By Nisha Susan
Haryana's police chief KP Singh has dismissed allegations that cow vigilantism had nothing to do with the gang rape and double murder in Mewat on 24 August. Never mind that one of the survivors says that the men who raped her and her sister, murdered her uncle and aunt, asked if they eat beef. The survivors have been quoted as saying, “They asked if we eat beef. We said we don't, but they insisted we did. Then they said we're hurting you before so you don't and that if we tell anyone we'll be insulted.”
In a sense, Singh is right that cow vigilantism has nothing to do with the rape. It just is another trump card that has been handed to violent men. It is only an extension of the many incidents of violence against Muslims and Dalits that coastal Karnataka has seen for a decade and the violence the rest of India is beginning to see in a post beef-ban world.
The Mewat case may be the first beef related rape we are hearing of. But it won't be the last. We’ve known for a long time that rape is about power. What better power can men have over women, particularly poor and marginalised women, than telling them they are suspects in what was first taboo and is now a contraband commodity.
Take Daniel Holtzclaw. An American police officer, he was convicted in late 2015 of sexual assaults against 13 women in a seven-month period, on many counts of rape, sexual battery, forcible oral sodomy, among other charges. Every one of his victims was African American. Holtzclaw ran background checks on women with outstanding drug-related warrants or other drug-related petty criminal records, and systematically targeted them. How was Holtzclaw eventually caught? In 2014, he stopped a 57-year-old woman driving through a poor neighbourhood, falsely accused her of swerving and assaulted her. Unlike his previous victims, she was neither poor nor someone with any criminal history. She filed charges immediately and that was the beginning of the end for Holtzclaw. Holtzclaw’s legal team used a legally mandated version of Holtzclaw’s own strategy — attempting to undermine his victims about their drinking, petty thefts, suspended driver’s licenses and marijuana use. But he was sentenced to a cumulative 263 years in prison.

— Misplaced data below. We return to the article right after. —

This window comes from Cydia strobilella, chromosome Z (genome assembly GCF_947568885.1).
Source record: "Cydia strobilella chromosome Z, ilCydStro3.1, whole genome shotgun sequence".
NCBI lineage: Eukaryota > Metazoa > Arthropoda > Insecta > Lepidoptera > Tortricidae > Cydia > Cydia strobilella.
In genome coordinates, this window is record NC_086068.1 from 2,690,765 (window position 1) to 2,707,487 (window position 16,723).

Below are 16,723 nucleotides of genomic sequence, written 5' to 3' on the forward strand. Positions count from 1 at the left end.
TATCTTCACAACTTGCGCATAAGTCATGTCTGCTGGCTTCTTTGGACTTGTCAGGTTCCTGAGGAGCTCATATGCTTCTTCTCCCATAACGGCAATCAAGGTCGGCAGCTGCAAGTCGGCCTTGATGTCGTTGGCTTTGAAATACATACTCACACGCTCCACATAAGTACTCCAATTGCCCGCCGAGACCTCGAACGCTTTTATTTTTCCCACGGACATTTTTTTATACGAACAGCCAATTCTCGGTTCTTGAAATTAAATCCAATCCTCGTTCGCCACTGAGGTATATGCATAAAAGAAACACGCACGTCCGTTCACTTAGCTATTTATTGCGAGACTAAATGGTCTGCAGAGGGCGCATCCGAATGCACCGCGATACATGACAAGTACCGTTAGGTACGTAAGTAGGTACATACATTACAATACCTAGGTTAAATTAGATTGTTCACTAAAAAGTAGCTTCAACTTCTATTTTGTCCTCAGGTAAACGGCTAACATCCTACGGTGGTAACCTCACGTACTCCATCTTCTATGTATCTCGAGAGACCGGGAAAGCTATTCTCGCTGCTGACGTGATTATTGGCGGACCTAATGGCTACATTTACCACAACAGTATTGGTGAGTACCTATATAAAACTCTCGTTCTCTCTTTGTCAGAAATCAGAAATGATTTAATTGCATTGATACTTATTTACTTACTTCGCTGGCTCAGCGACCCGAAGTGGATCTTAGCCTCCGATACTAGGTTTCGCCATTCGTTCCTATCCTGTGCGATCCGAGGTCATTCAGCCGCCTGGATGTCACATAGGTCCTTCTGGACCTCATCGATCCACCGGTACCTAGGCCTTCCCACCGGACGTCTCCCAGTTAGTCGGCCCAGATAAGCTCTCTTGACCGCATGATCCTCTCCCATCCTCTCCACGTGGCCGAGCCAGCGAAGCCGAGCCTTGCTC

Holtzclaw was an officer in Oklahoma, an American state in which a huge campaign is currently on to legalise marijuana. Even while the Holtzclaw trial was on, the government made medical marijuana legal. Research shows that while black and white Americans have roughly equal usage of marijuana but black Americans are 3.73 times more likely to be arrested. More than half of all drug arrests in the US have been marijuana-related arrests. But in recent years, several American states have legalised marijuana, leading to a multi-million-dollar industry. And if Oklahoma legalises marijuana, it is likely to see, like other states already have, a boom of middle and upper middle class white people turning it into highly profitable businesses they can run without fear of being dragged out of their homes, losing their family members, being stopped-and-frisked on the streets, being beaten or raped.